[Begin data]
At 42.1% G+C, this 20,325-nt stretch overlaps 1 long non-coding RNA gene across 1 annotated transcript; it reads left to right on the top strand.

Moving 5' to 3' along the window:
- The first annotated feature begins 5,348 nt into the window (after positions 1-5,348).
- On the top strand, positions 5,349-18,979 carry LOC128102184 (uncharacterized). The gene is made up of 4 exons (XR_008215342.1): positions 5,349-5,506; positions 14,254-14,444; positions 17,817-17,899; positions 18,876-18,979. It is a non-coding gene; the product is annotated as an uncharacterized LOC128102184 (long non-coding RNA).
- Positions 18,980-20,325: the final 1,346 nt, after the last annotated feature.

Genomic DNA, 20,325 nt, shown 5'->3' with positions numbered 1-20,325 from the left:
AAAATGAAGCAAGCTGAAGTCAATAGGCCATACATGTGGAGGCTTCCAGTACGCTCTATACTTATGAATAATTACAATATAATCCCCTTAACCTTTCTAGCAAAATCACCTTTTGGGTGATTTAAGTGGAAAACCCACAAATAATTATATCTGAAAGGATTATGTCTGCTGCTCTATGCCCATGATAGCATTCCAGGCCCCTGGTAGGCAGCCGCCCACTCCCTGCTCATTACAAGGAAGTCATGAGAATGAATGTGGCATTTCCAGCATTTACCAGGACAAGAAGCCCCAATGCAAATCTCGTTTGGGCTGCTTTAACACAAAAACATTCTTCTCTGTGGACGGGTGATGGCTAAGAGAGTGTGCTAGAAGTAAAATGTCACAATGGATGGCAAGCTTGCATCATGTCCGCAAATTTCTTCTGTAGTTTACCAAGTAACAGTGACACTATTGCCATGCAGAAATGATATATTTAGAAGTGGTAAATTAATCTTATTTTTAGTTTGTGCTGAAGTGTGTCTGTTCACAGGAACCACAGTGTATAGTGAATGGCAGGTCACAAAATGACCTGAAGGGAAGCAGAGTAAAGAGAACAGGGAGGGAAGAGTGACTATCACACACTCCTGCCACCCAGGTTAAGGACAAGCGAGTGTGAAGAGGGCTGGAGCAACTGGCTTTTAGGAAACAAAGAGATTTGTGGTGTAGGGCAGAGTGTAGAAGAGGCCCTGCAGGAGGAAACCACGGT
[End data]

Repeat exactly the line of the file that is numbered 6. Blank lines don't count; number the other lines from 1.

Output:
Genomic DNA, 20,325 nt, shown 5'->3' with positions numbered 1-20,325 from the left: